There are multiple reduplication strategies reconstructable to Proto-Muyan. The most notable processes are initial CV- reduplication, which represented a plural with animate nouns and may have also been used as a pluractional marker in verbs; and full reduplication which was used for the progressive on verbs. Other reduplicative patterns may have been present but have since become unproductive in the daughter languages, while in some of the languages new ones have arisen.
There were a few productive derivational affixes in Proto-Muyan, covering a few basic semantic roles.
Proto-Muyan nouns showed a very simple case system, with likely three cases being distinguished; an unmarked absolutive, an dative (used also as an accusative and as a genitive) in ye- (glossed DAT) and a locative/instrumental in ru-.
There was a simple number-marking system in Proto-Muyan, whereby animate nouns were marked as plural by initial CV- reduplication.
Proto-Muyan had a relatively complex system of nominal classifiers, which occurred with nouns when followed by a demonstrative, numeral, indefinite or interrogative, or when alienably possessed. There was a significant amount of churn in the system in the daughter languages, but the more common ones have remained fairly stable. The ones which can be reconstructed consist of the following.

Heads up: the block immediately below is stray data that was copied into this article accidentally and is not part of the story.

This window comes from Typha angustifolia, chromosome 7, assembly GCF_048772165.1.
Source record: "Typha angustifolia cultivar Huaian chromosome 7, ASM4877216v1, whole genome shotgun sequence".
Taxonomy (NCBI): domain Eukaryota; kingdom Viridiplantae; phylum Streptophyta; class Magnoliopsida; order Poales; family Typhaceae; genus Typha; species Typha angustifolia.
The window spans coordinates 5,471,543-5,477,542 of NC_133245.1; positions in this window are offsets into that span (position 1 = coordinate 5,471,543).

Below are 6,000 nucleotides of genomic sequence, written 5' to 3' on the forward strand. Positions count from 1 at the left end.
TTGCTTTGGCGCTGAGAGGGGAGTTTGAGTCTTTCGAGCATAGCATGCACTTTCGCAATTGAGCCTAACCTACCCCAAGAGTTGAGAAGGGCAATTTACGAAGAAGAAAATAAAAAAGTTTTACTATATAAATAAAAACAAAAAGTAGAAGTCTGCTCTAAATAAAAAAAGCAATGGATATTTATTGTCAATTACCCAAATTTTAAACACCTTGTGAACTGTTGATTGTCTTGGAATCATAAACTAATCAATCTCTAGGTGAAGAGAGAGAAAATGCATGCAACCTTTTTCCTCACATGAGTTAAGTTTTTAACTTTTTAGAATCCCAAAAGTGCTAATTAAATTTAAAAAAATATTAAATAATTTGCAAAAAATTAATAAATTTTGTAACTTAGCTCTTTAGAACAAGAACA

- *khin - humans
- *rwére - food animals
- *yake - wild animals
- *kweke - fish
- *k'i - insects
- *t'éqe - herbaceous plants
- *lep'u - trees
- *t'ekwe - round things
- *qhunu - long, stiff things
- *ṭ'é - rope-like flexible things
- *ṭhůr - sheets
- *wanne - flat surfaces
- *rwikhe - containers
- *ṭinkhe - piles
- *khele - packs & bundles
- *k'unrwe - powders/liquids
- *růrůy khin té
PL-big_man CLF DEM
Them big men
- *kenthe qhunu kha
rake CLF IND
A rake/some rake/what rake?
- *yéw ṭinkhe nů
oat CLF 1
My (pile of) oats
Verbal morphology in Proto-Muyan took the form of a rather reduced template, at least in comparison with its daughters. Most of the morphology was concerned with role-marking, with only a very limited system of TAM marking.
|Deixis||TAM Prefix||Person||Root||Voice||Local Object Marker|
You will hit me there
In Proto-Muyan the verb was the main site of the marking of deixis, with only a single pronominal demonstrative form. There were three degrees distinguished: proximal, distal and absent or remote, the latter being used for arguments not immediately visible or that were visible at some point in the past.